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Daily fraud update: 27th February

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US court convicts ex-Microsoft worker over allegations 

A man who used to work for the technology firm Microsoft has been convicted of a wide variety of felonies, it has been confirmed.

The US District Court in Seattle has convicted Volodymyr Kvashuk of a range of crimes including money laundering and aggravated identity theft.

Kvashuk is a citizen of the Ukraine, and he worked for Microsoft as a software engineer from 2016 until 2018.

As part of his work at Microsoft, he was able to steal a range of gift cards which had significant value.

He was accused of stealing over $10m in this way.

In the end, he was given a prison sentence of two decades by Judge James Robart.

He was convicted of many different crimes, including five counts of wire fraud.

He was also convicted of six counts of money laundering.

In addition, he was hit with two counts of aggravated identity theft, plus some counts of access device fraud.

Finally, he received two counts of filing false tax returns as well as mail fraud.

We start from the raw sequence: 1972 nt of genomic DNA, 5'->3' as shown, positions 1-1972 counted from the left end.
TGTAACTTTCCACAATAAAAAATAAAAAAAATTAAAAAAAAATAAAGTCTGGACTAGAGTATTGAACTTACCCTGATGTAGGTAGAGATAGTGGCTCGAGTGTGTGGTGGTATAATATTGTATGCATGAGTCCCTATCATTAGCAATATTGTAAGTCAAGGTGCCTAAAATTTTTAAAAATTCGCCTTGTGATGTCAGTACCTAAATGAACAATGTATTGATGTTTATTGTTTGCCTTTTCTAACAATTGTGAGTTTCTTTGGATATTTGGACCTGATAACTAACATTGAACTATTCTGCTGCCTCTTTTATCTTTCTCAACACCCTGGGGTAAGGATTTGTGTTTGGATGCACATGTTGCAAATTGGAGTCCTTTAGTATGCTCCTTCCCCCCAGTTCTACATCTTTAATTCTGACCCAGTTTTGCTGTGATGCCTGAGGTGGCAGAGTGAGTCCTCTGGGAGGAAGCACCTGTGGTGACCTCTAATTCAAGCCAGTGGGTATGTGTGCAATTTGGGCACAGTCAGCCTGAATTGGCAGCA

During his criminal activity, Kvashuk used a tool known as a “bitcoin mixer” to attempt to conceal his tracks.

Ryan Korner, who was the special agent in charge of the case, warned those who might be interested in using a similar form of crypto fraud against the idea.

“In addition to stealing from Microsoft, Volodymyr Kvashuk also stole from the government by concealing his fraudulent income and filing false tax returns. Kvashuk’s grand scheme was thwarted by the hard work of IRS-CI’s Cyber Crimes Unit”, he said.

“Criminals who think they can avoid detection by using cryptocurrency and laundering through mixers are put on notice…you will be caught, and you will be held accountable”, he added.

“Raccoon malware” threat on the horizon

Owners of cryptocurrency are being encouraged to be on the lookout for so-called “Raccoon malware” threats.

“Raccoon” is a term given to a specific sort of malware which is being used by certain cybercriminals to steal cryptocurrency.

Part of the problem is believed to be that the malware can target all varieties of web browsers.

In fact, it is understood that these apps and software packages can target a whole host of applications.

On some markets, “Raccoon malware” can be purchased by cybercriminals for around $200 per month.

It is also believed that the malware has a range of supporters behind it who act to keep it up to date with bug fixes and similar.

A report published by the cybersecurity analysis firm Cyberark said that the coding language behind the malware is understood to be C++, which can mean that it is relatively sophisticated compared to other forms of malware.

A range of cryptocurrencies are understood to be affected by the malware, including everything from famous cryptocurrencies such as Ethereum to less well-known crypto and related services such as Monero and Electrum.